Information security professionals, already experiencing a surge in demand for their badly needed technical skills, may also get a chance this year to flex their business acumen.
IT security professionals are being invited into corporate board rooms around the globe, wielding more influence and finding increased opportunities.
The 2005 Global Information Security Workforce Study, sponsored by the International Information Systems Security Certification Consortium, or (ISC)2, found that more than 70 percent of respondents believe they exercised more influence on executives in 2005 than in the previous year. More than 73 percent expect their influence to continue growing.
"This year, professionals worldwide indicated that information security is now being perceived as a business enabler rather than a business expense, and as a result, they are increasingly being included in strategic discussions with the most senior levels of management," said Rolf Moulton, president and CEO of ISC.
The number of information security professionals has grown to 1.9 million worldwide, a 9 percent increase over last year, according to Sara Bohne, director of communications and constituent services for (ISC)2. That figure is projected to rise to 1.9 million by 2009, representing an 8.5 percent compounded annual growth rate.
Dialogue between corporate executives and IT professionals has evolved from technical security discussions to risk management strategies. That means information security professionals are being invited into boardrooms for discussions early in the process, rather than being left out until the end, which increased costs and decreased control, Bohne said.
The change represents opportunity for mobility, both vertically and horizontally, among IT security professionals, said Howard Schmidt, vice president and chief information security officer for eBay Inc. and former presidential cybersecurity advisor.
Schmidt, on the Board of Directors of the International Information Systems Security Certification, said he gets calls three or four times a month from companies that recently created executive positions in security.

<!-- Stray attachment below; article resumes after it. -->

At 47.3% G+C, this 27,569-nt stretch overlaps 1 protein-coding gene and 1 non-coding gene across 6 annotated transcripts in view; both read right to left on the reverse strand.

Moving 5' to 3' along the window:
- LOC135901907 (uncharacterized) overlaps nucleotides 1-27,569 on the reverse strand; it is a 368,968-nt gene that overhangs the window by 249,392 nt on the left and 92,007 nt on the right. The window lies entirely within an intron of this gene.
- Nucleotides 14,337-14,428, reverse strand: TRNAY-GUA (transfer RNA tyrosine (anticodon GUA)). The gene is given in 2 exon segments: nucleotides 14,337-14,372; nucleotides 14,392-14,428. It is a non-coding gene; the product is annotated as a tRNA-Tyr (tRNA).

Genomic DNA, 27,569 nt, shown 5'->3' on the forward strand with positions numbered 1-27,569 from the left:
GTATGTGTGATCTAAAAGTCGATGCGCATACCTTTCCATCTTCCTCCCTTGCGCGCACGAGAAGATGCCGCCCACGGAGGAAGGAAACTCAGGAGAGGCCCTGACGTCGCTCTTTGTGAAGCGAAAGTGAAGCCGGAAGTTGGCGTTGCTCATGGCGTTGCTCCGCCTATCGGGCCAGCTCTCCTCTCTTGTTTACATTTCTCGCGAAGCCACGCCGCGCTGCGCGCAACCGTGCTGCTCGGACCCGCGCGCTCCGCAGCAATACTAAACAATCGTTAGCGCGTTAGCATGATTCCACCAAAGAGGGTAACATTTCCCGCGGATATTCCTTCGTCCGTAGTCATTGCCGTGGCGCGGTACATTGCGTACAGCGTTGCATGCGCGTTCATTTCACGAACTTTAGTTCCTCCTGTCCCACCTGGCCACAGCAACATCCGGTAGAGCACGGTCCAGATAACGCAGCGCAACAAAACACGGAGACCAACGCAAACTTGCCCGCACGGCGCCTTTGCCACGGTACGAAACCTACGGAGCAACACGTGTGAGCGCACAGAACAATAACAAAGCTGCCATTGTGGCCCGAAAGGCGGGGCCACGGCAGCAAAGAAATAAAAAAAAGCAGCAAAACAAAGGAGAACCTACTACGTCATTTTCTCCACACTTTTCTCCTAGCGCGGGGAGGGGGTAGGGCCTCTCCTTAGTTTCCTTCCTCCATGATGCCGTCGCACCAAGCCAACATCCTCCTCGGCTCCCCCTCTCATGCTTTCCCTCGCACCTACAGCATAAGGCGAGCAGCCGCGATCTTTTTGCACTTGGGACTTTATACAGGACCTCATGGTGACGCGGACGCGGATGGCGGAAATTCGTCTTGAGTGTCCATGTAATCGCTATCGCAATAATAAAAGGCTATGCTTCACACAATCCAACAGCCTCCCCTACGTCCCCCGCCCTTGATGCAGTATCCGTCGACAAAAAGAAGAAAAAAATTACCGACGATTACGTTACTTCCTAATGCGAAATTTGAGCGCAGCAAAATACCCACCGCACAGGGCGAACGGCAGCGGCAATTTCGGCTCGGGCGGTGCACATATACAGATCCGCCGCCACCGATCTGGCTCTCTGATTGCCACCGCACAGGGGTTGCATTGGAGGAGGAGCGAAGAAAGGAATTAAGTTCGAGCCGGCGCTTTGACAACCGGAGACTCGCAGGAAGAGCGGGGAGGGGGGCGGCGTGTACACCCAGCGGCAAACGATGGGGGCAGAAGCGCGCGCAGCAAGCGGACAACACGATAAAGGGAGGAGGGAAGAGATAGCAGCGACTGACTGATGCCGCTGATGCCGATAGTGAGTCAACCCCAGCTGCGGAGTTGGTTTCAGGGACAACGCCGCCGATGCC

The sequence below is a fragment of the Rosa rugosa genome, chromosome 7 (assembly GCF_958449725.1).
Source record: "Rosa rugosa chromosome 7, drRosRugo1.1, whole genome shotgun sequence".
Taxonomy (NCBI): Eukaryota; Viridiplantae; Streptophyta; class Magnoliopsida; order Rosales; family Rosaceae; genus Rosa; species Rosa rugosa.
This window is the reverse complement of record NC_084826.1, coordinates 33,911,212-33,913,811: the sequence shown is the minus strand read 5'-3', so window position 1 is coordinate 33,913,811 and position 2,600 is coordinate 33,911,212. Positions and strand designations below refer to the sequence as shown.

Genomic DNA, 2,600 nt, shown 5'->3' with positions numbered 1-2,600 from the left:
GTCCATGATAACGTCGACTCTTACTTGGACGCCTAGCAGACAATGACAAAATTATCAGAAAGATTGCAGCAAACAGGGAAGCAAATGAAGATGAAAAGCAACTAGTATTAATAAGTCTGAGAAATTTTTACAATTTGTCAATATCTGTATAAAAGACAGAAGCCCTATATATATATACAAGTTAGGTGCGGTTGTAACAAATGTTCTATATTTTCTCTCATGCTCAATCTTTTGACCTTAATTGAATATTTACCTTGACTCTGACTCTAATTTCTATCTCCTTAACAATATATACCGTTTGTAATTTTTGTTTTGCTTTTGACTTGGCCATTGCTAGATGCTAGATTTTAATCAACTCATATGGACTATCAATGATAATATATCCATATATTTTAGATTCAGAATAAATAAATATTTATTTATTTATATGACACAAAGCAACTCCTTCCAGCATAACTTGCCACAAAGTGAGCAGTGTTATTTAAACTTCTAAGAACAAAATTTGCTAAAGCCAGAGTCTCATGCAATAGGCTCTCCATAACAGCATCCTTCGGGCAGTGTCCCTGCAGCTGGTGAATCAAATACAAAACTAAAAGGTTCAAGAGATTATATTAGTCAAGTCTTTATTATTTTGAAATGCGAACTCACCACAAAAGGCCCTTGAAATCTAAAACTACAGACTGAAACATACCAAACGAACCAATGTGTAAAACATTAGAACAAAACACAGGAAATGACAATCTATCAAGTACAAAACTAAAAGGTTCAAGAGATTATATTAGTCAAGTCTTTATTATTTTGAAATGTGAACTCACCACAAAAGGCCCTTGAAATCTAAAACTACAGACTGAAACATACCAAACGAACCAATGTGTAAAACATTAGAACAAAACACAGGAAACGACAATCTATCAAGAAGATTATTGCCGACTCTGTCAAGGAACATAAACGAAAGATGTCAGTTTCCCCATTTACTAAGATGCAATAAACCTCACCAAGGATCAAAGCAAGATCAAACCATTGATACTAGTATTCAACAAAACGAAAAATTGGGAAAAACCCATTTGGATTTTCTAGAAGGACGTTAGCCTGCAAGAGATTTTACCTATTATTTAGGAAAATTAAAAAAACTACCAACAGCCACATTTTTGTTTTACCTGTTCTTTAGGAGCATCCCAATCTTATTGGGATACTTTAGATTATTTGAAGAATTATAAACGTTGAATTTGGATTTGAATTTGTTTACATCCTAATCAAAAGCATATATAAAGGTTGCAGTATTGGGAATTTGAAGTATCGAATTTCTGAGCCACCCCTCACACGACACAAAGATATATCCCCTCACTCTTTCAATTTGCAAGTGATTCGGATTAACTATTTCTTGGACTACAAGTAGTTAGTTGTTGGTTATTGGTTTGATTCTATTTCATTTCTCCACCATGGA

"There's more attention and focus on IT security as a profession, as opposed to just a job," Schmidt said.
The factors giving information security professionals greater visibility are: the maturation of the certification process; the increasing mobility of the world's workforce and subsequent vulnerabilities; growing sophistication among hackers; more stringent regulations regarding data.
"A lot of companies are finding themselves being in better financial positions, freeing up funds for investments in staffing and security," Bohne said. "Now it's really being viewed as a business enabler. There are things that get CEOs' attention, like SOX and the threat of being thrown in jail for leaking your customers' information."
The IDC study, which culminated from the responses of 4,305 full-time information security professionals in more than 80 countries, showed that information security is most mature in the Americas.
Experience counts for something, but accreditation is helping build credibility in the information security field as well.
"Organizations are starting to realize that qualified information security people are just as important as technology," Bohne said. "It's similar to choosing a lawyer or doctor. You wouldn't entrust a trial to someone who hadn't passed their bar exam. You wouldn't entrust surgery to someone who hasn't gone to medical school."
With more IT security people entering board rooms, skill sets are also evolving. According to Bohne, companies are looking for people with business and management expertise as well as security know-how. Those are the kinds of people who can explain security decisions and expenses to shareholders, Bohne said.
The return on investment for security isn't very tangible, but executives and others are starting to realize the importance of spending in that area.
The average salary among respondents in the Americas is $96,500. In Asia-Pacific it is $46,695, and in the IDC study's broad-stretching region of Europe, the Middle East and Africa, it's $77,975.
Analyst and Program Manager Allan Carey said American IT security professionals should be protected from offshoring trends because companies like to keep security in-house for tight control.
Carey, who led the IDC study, said he doesn't see the demand slowing for at least five to 10 years.
"We'll reach a point where organizations reach a capacity for the required staff to fulfill the roles within their security teams, and, once they reach that comfort level, that's when you'll start to see the growth and new opportunities slow down," says Carey. "But from the research we've conducted, many managers of security say they still don't have enough resources to accomplish their goals. So, I don't think we've reached that equilibrium yet."
Schmidt agreed that companies haven't even scratched the surface in terms of filling needs in information technology, particularly in security. He said that it would be at least five years before the need for information security professionals becomes less urgent.
Editor's Note: This article first appeared at TechWeb News, a sister publication of Insurance & Technology.
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